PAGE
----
Invest in technology for ESG reporting, disclosure and action

New technology is on the horizon for many companies as they embark on their ESG integration and disclosure journeys. Nearly all executives (99 percent) are somewhat likely or very likely to invest in new technology to prepare to meet stakeholder expectations and future regulatory requirements. 

Technology solutions can assist in accelerating preparedness in moving from reporting in accordance with voluntary sustainability standards and frameworks to enhanced disclosure in accordance with authoritative ESG standards and new regulation. 

No matter where a company is in their sustainability journey, strategic attention to ESG integration and disclosure today can help to deliver long term value to  stakeholders into the future. By implementing the insights shared by public company executives, companies can gear up for ESG reporting and work to meet stakeholder expectations while also creating long-term value.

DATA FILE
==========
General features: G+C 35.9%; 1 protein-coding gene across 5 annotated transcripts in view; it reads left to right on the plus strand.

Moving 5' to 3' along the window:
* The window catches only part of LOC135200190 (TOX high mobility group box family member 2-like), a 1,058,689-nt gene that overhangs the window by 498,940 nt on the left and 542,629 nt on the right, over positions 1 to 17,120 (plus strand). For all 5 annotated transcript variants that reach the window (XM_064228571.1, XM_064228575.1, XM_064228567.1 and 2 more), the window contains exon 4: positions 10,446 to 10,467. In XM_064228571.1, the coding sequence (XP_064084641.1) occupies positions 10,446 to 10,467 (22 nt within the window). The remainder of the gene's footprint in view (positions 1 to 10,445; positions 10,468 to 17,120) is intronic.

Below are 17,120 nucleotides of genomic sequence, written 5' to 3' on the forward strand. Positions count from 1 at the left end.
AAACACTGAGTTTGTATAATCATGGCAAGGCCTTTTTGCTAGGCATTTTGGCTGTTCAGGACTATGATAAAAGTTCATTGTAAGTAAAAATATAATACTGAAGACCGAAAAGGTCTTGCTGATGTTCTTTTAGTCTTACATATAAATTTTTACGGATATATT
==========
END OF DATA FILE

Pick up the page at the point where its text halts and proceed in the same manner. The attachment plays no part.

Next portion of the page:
Kristen B. Sullivan is a partner with Deloitte & Touche LLP and leads Sustainability and ESG Services, working with clients to help address their sustainability and non-financial disclosure strategy needs. 

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The 8 Responsibilities of Chief Sustainability Officers

6 03 2023

Image: Anton Vierietin/Getty Images

By Elisa Farri, Paolo Cervini, and Gabriele Rosani from Harvard Business Review • Reposted: March 6, 2023

The word “sustainability” has never been more popular in the corporate world. The number of companies appointing a chief sustainability officer (CSO) is rising rapidly: In 2021 more CSOs were hired than in the previous five years combined.

But despite good intentions — and widespread acceptance of the importance of sustainability — there is still a lack of clarity about a CSO’s tasks and accountabilities. For example, at one large European consumer goods firm we consulted with, there are numerous job titles in a variety of units that include the word “sustainability.” The result is fragmented ownership, internal competition for visibility and resources, and inefficiency with a great deal of overlap and duplication.